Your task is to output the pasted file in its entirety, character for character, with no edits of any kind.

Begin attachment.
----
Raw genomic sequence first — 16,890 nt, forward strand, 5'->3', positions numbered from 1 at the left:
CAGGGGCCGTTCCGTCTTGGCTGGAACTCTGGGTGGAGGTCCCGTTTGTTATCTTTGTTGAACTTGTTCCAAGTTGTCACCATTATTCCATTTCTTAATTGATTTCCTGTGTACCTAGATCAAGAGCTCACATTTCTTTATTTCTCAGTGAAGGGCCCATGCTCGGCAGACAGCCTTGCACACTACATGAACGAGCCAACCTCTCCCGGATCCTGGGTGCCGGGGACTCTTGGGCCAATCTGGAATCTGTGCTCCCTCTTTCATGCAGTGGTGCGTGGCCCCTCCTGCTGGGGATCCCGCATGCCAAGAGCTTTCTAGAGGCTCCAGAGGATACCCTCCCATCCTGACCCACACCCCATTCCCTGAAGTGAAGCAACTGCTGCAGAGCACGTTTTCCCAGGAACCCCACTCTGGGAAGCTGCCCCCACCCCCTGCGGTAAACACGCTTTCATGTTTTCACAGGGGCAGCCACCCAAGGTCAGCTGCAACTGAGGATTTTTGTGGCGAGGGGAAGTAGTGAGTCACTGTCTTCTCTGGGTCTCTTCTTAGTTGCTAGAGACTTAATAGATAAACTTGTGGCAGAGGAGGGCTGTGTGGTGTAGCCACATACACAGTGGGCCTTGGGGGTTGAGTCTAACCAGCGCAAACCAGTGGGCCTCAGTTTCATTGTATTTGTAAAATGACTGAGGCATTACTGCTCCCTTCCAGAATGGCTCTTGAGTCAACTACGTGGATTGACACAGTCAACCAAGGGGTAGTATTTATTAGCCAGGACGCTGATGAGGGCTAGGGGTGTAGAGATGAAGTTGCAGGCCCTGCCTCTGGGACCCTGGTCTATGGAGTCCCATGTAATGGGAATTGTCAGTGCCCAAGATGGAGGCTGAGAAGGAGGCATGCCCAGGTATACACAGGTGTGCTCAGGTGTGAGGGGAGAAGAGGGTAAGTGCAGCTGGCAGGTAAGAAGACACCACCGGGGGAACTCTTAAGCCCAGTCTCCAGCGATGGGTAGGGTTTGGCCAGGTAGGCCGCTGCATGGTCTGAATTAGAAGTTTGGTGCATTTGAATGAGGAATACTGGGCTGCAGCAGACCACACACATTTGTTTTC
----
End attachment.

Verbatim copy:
Raw genomic sequence first — 16,890 nt, forward strand, 5'->3', positions numbered from 1 at the left:
CAGGGGCCGTTCCGTCTTGGCTGGAACTCTGGGTGGAGGTCCCGTTTGTTATCTTTGTTGAACTTGTTCCAAGTTGTCACCATTATTCCATTTCTTAATTGATTTCCTGTGTACCTAGATCAAGAGCTCACATTTCTTTATTTCTCAGTGAAGGGCCCATGCTCGGCAGACAGCCTTGCACACTACATGAACGAGCCAACCTCTCCCGGATCCTGGGTGCCGGGGACTCTTGGGCCAATCTGGAATCTGTGCTCCCTCTTTCATGCAGTGGTGCGTGGCCCCTCCTGCTGGGGATCCCGCATGCCAAGAGCTTTCTAGAGGCTCCAGAGGATACCCTCCCATCCTGACCCACACCCCATTCCCTGAAGTGAAGCAACTGCTGCAGAGCACGTTTTCCCAGGAACCCCACTCTGGGAAGCTGCCCCCACCCCCTGCGGTAAACACGCTTTCATGTTTTCACAGGGGCAGCCACCCAAGGTCAGCTGCAACTGAGGATTTTTGTGGCGAGGGGAAGTAGTGAGTCACTGTCTTCTCTGGGTCTCTTCTTAGTTGCTAGAGACTTAATAGATAAACTTGTGGCAGAGGAGGGCTGTGTGGTGTAGCCACATACACAGTGGGCCTTGGGGGTTGAGTCTAACCAGCGCAAACCAGTGGGCCTCAGTTTCATTGTATTTGTAAAATGACTGAGGCATTACTGCTCCCTTCCAGAATGGCTCTTGAGTCAACTACGTGGATTGACACAGTCAACCAAGGGGTAGTATTTATTAGCCAGGACGCTGATGAGGGCTAGGGGTGTAGAGATGAAGTTGCAGGCCCTGCCTCTGGGACCCTGGTCTATGGAGTCCCATGTAATGGGAATTGTCAGTGCCCAAGATGGAGGCTGAGAAGGAGGCATGCCCAGGTATACACAGGTGTGCTCAGGTGTGAGGGGAGAAGAGGGTAAGTGCAGCTGGCAGGTAAGAAGACACCACCGGGGGAACTCTTAAGCCCAGTCTCCAGCGATGGGTAGGGTTTGGCCAGGTAGGCCGCTGCATGGTCTGAATTAGAAGTTTGGTGCATTTGAATGAGGAATACTGGGCTGCAGCAGACCACACACATTTGTTTTC